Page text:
Now, Eric, I think you're asking something else, also, and that something else is: Could I get pigeonholed as "not serious" if I stay non-union too long? The answer is: Yes, you could. But joining Equity is a little bit like making the decision to finally move out of that "great deal" of an apartment that involves sharing two bedrooms with seven strangers: It's a big-boy step that also carries its own burdens. The minute you're Equity, you're in competition with everyone who has ever been on Broadway, from chorus boys to Carole Shelley, and so making the decision is an art, not a science.
You may be incentivized to stay non-Equity for a variety of reasons: because you're "young" (whatever that means to you); because you're playing roles you might not otherwise get to play; because you're earning EMC points. The list goes on.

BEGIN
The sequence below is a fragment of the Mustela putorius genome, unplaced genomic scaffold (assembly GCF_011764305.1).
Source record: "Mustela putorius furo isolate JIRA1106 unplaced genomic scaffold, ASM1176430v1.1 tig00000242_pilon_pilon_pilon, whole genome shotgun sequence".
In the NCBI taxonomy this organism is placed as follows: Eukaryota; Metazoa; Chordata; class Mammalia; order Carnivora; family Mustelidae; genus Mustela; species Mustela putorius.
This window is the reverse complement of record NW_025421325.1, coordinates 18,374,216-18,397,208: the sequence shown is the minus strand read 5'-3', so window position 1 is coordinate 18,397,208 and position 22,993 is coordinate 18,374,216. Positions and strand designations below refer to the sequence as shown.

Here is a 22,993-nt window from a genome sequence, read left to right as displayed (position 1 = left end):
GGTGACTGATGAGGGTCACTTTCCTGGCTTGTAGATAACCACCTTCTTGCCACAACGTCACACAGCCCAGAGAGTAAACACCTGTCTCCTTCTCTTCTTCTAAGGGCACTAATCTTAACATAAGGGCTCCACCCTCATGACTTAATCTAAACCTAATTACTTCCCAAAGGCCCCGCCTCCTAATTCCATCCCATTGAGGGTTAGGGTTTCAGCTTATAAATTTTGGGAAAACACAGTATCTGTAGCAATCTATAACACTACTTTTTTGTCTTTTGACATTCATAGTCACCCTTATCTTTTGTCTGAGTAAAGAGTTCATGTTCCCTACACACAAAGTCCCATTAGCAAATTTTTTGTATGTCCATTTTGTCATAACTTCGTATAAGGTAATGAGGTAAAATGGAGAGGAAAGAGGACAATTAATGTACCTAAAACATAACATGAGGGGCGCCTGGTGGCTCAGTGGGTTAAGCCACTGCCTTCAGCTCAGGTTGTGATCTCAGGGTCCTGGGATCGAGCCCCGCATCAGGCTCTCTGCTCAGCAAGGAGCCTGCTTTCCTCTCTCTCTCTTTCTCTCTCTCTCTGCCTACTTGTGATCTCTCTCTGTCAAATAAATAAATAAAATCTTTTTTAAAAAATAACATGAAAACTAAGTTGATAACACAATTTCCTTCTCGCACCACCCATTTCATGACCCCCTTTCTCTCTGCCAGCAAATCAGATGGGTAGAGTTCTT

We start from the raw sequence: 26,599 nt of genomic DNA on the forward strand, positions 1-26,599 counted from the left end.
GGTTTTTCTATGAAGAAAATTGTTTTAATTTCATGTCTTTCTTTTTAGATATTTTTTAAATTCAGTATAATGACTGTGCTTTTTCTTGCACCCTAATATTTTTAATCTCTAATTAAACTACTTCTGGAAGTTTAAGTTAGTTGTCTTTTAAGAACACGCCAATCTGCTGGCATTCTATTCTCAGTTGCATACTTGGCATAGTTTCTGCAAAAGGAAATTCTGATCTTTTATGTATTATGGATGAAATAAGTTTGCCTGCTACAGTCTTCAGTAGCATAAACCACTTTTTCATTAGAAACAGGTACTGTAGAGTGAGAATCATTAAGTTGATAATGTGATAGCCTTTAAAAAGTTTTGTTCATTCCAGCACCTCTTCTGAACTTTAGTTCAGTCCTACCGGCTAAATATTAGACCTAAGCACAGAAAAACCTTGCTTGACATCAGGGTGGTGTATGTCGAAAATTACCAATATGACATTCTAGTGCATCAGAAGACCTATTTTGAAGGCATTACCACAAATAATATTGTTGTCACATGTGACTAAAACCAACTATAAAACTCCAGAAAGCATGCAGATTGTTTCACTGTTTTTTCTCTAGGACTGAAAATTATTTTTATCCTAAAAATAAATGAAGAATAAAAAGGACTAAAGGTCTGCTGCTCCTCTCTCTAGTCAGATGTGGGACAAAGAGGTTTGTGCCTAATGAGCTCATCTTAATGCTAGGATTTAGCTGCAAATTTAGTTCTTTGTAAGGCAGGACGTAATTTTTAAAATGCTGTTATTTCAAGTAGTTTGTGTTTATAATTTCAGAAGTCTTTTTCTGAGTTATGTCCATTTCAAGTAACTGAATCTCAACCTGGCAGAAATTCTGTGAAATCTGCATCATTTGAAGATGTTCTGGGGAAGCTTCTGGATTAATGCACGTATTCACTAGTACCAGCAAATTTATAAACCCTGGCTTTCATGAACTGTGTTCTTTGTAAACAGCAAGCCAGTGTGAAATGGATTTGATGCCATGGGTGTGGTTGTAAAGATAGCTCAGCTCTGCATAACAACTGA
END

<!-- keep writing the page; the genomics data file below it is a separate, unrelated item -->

But you might be disincentivized to stay non-Equity, also, by knowing that casting directors and agents who will eventually review your résumé will likely disregard most of your credits, at least if they're casting Big Broadway Shows. (Because theatre is elitist, is why.)
So yes, someday you'll want to join Equity — as you know — but the "expiration date" you mention will be a bit like those found on the side of milk: just a suggestion.
My advice: Once you've got six months of savings built up (not just for housing but for food, transportation and other essentials, like Netflix), take the plunge and do what you can to join Equity — provided you live somewhere with real, honest-to-goodness opportunities for union actors and stage managers.
The longer you're out with a non-Equity tour, the longer you're staying away from your so-called "Equity dreams." And, funnily, the only thing that doesn't have an expiration date is a dream.
So quit dreaming, and wake up.